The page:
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Should You Sue Over Bad Reviews?

By Jeremy Conrad, Esq.

Your online reputation can be one of your most valuable assets. A significant amount of time and money is spent to ensure that prospective clients have a positive first impression. However, the internet is a fickle mistress and a single unhappy client can undo all your hard work. What should you do when someone is tarnishing your reputation? Should you sue? Fall From Grace That was the answer for one attorney according to a recent article by the ABA Journal.

What to Do When You Make a Mistake in Law Practice

By William Vogeler, Esq.

In case you haven't learned, you are wrong. It's as universally true as the Earth is the center of the universe. By the way, everybody except Copernicus used to believe that. Of course, they were wrong. So unless you are Copernicus, it's a good idea to admit that you are wrong -- at least sometimes. In life and in law practice, it is the beginning of understanding.

How Self-Help Forms Can Help You Gain, Not Lose, New Clients

By Laura Temme, Esq.

One of the most amazing things about living in the world today is having a wealth of information right at your fingertips. This can be annoying for many professionals, who more and more often are encountering clients who think their Google search can replace a professional degree. However, despite the frustrations that come with the rise in legal self-help forms, there are ways attorneys can use them to leverage new business.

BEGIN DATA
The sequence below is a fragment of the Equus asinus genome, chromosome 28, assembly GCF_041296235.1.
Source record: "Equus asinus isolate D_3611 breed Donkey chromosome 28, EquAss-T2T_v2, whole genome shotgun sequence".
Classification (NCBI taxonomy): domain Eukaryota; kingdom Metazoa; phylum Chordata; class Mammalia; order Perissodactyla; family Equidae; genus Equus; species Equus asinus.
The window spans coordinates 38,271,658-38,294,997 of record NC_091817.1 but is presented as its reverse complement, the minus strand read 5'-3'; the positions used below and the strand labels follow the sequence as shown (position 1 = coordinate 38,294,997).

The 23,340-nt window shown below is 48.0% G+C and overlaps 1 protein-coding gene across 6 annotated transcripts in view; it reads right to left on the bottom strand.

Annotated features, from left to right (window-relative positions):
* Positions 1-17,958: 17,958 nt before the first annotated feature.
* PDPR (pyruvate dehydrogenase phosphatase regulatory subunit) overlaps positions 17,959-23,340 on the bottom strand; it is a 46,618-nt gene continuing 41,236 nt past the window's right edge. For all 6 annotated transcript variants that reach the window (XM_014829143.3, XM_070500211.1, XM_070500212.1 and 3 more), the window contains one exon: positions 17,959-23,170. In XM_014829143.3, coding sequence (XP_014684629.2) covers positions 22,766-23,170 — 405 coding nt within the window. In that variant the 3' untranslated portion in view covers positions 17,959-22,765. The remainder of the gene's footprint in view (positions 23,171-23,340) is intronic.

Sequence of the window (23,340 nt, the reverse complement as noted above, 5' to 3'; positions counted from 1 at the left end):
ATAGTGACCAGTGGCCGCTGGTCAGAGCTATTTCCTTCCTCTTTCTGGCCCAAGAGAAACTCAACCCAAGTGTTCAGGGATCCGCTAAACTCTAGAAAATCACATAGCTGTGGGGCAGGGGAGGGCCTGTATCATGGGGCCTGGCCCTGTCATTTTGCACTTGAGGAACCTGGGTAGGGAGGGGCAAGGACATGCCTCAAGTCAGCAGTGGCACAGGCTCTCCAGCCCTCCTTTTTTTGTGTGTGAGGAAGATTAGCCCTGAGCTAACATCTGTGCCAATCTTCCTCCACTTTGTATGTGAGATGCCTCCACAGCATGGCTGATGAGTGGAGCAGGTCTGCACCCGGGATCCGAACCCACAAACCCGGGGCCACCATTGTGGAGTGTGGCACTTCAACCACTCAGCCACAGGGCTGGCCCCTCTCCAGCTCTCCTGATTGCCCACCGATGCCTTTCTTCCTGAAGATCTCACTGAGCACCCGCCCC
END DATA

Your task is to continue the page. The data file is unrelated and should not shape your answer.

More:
Ex-MoFo Partner Accused in $400k Autism Care Fraud

By Tanya Roth, Esq.

The defense is that the paperwork just got overlooked. But how does that happen if one defendant is a former MoFo partner with a Stanford / Ivy League education? The facts will no doubt unfold further as Jonathan Dickstein, and his wife, Barclay Lynn, are arraigned for charges they defrauded the San Francisco school district and the state of California in the amount of $400,000.

How NOT to Handle In-Chambers Conferences

By William Vogeler, Esq.

There are a thousand things lawyers should do in court. Always respect the judge, make eye contact with jurors, be civil to opposing counsel, etc. But there are at least three rules for in-chambers conferences, and the most important rule is about what NOT to do. Think of it like the moment the gate comes down at a railroad crossing. In-Chambers Conferences Generally, chambers conferences serve to help the judge and attorneys communicate about procedural matters.

No Moral Turpitude for Lawyer's Misdemeanor DUIs

By William Vogeler, Esq.

Raj Tanden got some good news and some bad news from the California State Bar Court. The good news was that the court's review panel found no moral turpitude for his misdemeanor DUI's. That was huge because moral turpitude can mean disbarment. The bad news was that the court recommended he be suspended for a year, far more discipline than the disciplinary judge ordered. It just goes to show there's nothing good about driving under the influence or being in the crosshairs of the State Bar.

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